Londoners celebrate the news from Singapore in Trafalgar Square four years ago
If we compare this race with the one that came to such a thrilling conclusion in Singapore four years ago, this year's London and Paris appear to be Chicago and Rio. But unlike 2005, the 2009 race has no rank outsiders.
While there are only three points separating first and last in ATR's latest rankings, there was a 20-point spread in 2005. New York and Moscow were perceived to have fought lacklustre campaigns and that was soon borne out by the voting.
Ed Hula, ATR's editor and founder, believes this year's race is so close it's "scary".
He believes there could be just a few votes between all four cities in the first round of voting and whoever loses will do so knowing they have put together a plan that would measure up against plenty of previous hosts.
Who their first-round backers transfer their votes to in the subsequent rounds will settle who gets the 2016 Games and that is when you get really lost in the possible permutations.
"I go back and forth between Chicago and Rio - Chicago's got the hotel rooms but Rio has that emotional pull," said Hula.
If that assessment leaves Madrid and Tokyo feeling a little bit glum, they shouldn't throw in the towel just yet.
The Spanish capital, an unlucky loser in 2005, has plenty going for it this time too: a sound plan, most of its venues built, the behind-the-scenes support of former IOC president and current honorary president Juan Antonio Samaranch and credit in the bank from previous bids.
On the debit side, however, is its location, which is something it can do nothing about. A win for Madrid in Copenhagen would make it three Olympics in a row in Europe (London 2012 and Sochi 2014).
It is a similar story for Tokyo. A compelling case on paper (a compact Games with superb green and redevelopment credentials), the world's largest metropolitan area might be marked down for being too like and too close to Beijing, last year's host.
But the Japanese can take heart from another important indicator of bid success - GamesBids.com's BidIndex. This mathematical model takes the kind of things the ATR index measures and combines them with a statistical analysis of historic voting patterns.
It's all totally beyond my limited maths but it comes up with a journalist-friendly number: Tokyo currently leads with 61.41, Rio is second with 59.95, Madrid third on 58.73 and Chicago last on 58.37. The first three all saw their scores rise slightly over the previous six months, while Chicago's fell.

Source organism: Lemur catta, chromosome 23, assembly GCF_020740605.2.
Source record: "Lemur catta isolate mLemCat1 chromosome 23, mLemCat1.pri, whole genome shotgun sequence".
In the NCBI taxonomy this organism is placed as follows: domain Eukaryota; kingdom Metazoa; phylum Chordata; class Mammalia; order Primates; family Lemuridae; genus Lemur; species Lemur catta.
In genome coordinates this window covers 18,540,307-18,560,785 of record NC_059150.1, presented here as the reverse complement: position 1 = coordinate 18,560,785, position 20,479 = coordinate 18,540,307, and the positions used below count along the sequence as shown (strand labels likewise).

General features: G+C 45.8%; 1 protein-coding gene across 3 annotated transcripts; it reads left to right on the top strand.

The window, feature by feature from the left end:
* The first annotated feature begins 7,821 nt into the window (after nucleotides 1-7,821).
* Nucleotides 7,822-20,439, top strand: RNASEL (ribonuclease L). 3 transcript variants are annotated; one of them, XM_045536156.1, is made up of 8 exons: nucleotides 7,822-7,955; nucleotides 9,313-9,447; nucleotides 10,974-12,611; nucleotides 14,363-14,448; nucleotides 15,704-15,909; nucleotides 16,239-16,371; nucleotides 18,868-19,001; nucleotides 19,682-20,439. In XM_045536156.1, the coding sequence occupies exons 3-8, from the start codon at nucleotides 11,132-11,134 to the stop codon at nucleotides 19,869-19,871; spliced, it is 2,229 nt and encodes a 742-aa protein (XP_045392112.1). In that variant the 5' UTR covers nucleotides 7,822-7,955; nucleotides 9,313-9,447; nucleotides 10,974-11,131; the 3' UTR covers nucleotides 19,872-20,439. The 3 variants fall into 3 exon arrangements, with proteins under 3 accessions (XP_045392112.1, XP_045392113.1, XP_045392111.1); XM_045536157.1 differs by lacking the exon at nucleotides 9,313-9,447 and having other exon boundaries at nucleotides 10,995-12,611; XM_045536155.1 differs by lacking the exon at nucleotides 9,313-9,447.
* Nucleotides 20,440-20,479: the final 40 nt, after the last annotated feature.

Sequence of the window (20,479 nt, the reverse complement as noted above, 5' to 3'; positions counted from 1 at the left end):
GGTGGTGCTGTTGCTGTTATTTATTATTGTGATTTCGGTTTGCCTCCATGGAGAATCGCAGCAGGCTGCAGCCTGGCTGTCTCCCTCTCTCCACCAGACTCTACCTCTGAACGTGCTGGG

But again, the closeness of this race is readily apparent, just three points between the four cities. There were 17 points between top-ranked Paris and bottom-ranked Moscow going into Singapore.
US President Barack Obama has close ties with Chicago
"Nobody can be written off and I don't think that's happened for a Summer Games for a long time - it's a real puzzle," said GamesBids.com's Robert Livingstone.
We might get a few more clues to the puzzle on Wednesday, when the IOC's evaluation commission (a 13-strong team set up in the wake of the Salt Lake Games bribes-for-votes scandal) publishes its final report, but my guess is that we'll be left with the same equation: the IOC's heart calling for Copacabana but its head worrying about crime and passing up the riches on offer in Chicago, a confusion that might just let in Madrid or Tokyo.
Could that decision be made a little bit easier by the presence in Copenhagen of the world's most powerful man? Can Barack Obama, Chicago's top trump, risk so much political capital on anything other than a slam dunk? Can he risk not going? Is it fair the US gets a Summer Games every 20 years when there are continents still waiting for their first? Will Detroit ever bid again?
Like I said, I don't know...but I'm looking forward to finding out. And if there are any fresh pointers in those final reports I'll post a comment below.